The Bardic Arts is the first 4th Edition article and presents a new (and additional) class feature for the bard. These extra abilities are quite small in scope (as far as a combat-centered game goes), but add a funny layer of flavor to the game, very faithful to the class’ concept (Carousing is a good example, especially if the DM likes to create clever complications to tavern brawls). Bardic Arts are as strong as backgrounds, requiring a little of DM’s adjudication (Carousing is again a good example). They may give the bard too much “social power”, although it’s important to point out that the author does provide an alternative to rebalance the class. Bardic Arts is a perfect example of a design niche neglected by the (now temporary) latest edition of D&D.
Small Spirits is an article with new primal material for D&D 4th Edition (there’re also Pathfinder rules, but they seem like a late add-on). Small Spirits details 5 primal entities, each one followed by background, adventure hooks and a boon. For those that play both games, the article may be of interest as a way to compare mechanics.
Unearthed Ancestry introduces new racial powers to minotaurs, gnomes and tieflings in D&D 4th.
Make Haste! introduces a neutral mechanic (usable for any game) to simulate the drama of character running against time to save the day. It’s, basically a tracking system, where the PCs accumulate haste points for succeeding at the various encounters of an adventure. Thus, the more haste points the better. For no clear reason, I find it a little counter-intuitive. It seems easier to give haste points for failing. That way after a certain number of haste points – 3, 6, 9 etc – the party would trigger detrimental effects.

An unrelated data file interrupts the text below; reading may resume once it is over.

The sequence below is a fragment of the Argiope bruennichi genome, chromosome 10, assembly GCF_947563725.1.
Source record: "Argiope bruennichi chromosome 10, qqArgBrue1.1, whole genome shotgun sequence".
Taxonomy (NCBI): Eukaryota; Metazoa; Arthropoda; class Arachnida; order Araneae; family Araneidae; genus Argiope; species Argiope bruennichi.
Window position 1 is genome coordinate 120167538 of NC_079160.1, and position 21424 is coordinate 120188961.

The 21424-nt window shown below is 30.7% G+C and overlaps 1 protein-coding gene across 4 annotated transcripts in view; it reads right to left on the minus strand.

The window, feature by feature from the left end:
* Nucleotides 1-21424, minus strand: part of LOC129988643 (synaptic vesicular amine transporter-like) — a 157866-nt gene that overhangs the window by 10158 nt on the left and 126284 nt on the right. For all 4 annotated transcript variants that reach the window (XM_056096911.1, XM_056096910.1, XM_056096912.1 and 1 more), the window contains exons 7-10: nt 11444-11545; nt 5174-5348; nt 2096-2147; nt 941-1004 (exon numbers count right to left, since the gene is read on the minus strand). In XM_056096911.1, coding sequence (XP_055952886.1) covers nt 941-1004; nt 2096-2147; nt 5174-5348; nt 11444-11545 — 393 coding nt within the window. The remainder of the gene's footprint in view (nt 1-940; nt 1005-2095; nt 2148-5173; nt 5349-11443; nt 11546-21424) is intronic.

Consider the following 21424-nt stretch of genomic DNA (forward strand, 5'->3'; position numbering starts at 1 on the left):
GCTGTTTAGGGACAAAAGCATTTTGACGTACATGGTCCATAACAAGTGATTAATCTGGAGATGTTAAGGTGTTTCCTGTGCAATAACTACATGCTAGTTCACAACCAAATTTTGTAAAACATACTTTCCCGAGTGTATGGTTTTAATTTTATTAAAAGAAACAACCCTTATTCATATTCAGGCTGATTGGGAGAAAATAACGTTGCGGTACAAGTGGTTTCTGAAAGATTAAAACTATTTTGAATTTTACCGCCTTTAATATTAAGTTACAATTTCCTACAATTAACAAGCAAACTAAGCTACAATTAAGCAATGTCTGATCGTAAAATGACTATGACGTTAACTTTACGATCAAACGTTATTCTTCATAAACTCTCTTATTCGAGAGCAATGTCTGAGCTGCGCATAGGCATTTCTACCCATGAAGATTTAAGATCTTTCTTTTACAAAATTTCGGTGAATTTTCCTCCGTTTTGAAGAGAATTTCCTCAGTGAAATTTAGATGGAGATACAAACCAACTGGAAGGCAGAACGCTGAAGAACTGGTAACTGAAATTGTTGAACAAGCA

Fish of Legend is a clever Pathfinder article about magic items “reskinned” as seafood. It shows an easy way to make a game more interesting without resorting to new powers or items.
Monte Cook’s Game Theories is about GM power and reads more like a small manifesto than an actual article. Lately Monte has been criticized for “lack of substance” and of 4E mechanics in his Legends & Lore columns at Wizards. Unfortunately The Power of the Game Master is not an exception to this trend. The result is that this article reads more like an introduction on GM power than on how actually handling the subject.
This issue’s interview with Christina Stiles is a refreshing reading because it doubles as a “how to get in the industry” article. Christina Stiles’s view of the hobby and her personal history of becoming a game writer are not only entertaining but inspiring (she also wrote Captured in the Cartways, the aforementioned adventure of this issue).
The last pages of each Kobold Quarterly bring a systemless article on the campaign setting of Midgard. This time we’re (finally!) presented a few details about the midgardian elves and their fallen realm of Arbonesse. Like many other aspects of Midgard, it’s the blend of classic high fantasy with more mature and darker themes that give the Arbonesse its freshness and originality (Midgard has teeth so to speak). Although small, it gives plenty of food for thought (dwarven slaves, otherworldly domains, a great twist to Tolkien’s “elves in exile” are just a few of Arbonesse’s traits).
I’m not going to waste words recommending this magazine to you. Actually, I believe these reviews do a better service describing each issue’s content. Kobold Quarterly is the de facto leader magazine for all things D&D/Pathfinder and fantasy, with the right mix of originality and tradition that made DRAGON and DUNGEON (prior to 4th-era) such great products.